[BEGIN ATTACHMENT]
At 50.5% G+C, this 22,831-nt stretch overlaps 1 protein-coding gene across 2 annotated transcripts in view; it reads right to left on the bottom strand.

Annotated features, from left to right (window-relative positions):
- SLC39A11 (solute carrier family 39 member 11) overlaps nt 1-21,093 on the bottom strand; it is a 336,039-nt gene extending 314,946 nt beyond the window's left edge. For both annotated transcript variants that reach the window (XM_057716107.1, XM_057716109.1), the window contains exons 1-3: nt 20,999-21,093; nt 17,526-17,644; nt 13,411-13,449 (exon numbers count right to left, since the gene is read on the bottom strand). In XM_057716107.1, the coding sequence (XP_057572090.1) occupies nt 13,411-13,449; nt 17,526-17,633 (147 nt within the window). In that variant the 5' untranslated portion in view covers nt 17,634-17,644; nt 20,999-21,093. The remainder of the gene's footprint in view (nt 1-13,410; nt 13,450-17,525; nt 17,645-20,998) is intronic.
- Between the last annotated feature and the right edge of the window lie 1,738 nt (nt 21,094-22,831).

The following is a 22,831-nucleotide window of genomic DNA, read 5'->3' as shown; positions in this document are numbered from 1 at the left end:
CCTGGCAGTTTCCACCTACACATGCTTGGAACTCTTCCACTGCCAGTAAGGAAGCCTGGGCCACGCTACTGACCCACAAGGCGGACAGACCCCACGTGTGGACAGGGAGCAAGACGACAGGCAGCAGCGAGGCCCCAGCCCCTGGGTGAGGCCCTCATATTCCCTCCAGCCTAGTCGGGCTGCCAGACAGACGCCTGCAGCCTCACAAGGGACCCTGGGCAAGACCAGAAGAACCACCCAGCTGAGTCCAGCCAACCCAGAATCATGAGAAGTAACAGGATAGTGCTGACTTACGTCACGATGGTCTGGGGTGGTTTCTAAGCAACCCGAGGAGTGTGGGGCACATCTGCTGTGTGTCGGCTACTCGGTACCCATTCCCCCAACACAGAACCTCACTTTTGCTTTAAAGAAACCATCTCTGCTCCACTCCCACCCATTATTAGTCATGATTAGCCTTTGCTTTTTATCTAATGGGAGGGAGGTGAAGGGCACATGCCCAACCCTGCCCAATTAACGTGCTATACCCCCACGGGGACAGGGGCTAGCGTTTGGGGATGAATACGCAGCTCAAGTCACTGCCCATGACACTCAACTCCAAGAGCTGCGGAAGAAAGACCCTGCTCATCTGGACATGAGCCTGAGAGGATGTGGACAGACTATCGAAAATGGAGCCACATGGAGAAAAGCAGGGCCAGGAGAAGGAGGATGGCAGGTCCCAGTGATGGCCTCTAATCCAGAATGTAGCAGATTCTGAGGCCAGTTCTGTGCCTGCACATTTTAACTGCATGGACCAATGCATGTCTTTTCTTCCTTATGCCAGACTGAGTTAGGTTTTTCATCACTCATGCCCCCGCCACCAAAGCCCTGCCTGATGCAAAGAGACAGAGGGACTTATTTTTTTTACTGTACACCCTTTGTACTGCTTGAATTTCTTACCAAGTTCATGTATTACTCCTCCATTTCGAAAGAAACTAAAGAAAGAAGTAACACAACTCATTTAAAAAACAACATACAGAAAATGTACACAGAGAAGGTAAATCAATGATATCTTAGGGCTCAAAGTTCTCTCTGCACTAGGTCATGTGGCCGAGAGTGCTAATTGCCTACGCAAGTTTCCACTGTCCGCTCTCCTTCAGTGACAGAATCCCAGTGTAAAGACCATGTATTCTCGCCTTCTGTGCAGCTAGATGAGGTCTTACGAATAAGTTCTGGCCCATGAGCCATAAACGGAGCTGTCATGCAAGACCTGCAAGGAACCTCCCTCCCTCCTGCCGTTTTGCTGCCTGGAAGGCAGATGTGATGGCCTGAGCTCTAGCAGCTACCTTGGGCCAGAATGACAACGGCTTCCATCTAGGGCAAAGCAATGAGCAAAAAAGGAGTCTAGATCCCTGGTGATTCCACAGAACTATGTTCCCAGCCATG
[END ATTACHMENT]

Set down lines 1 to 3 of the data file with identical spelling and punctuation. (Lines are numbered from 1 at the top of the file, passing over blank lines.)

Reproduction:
At 50.5% G+C, this 22,831-nt stretch overlaps 1 protein-coding gene across 2 annotated transcripts in view; it reads right to left on the bottom strand.

Annotated features, from left to right (window-relative positions):
- SLC39A11 (solute carrier family 39 member 11) overlaps nt 1-21,093 on the bottom strand; it is a 336,039-nt gene extending 314,946 nt beyond the window's left edge. For both annotated transcript variants that reach the window (XM_057716107.1, XM_057716109.1), the window contains exons 1-3: nt 20,999-21,093; nt 17,526-17,644; nt 13,411-13,449 (exon numbers count right to left, since the gene is read on the bottom strand). In XM_057716107.1, the coding sequence (XP_057572090.1) occupies nt 13,411-13,449; nt 17,526-17,633 (147 nt within the window). In that variant the 5' untranslated portion in view covers nt 17,634-17,644; nt 20,999-21,093. The remainder of the gene's footprint in view (nt 1-13,410; nt 13,450-17,525; nt 17,645-20,998) is intronic.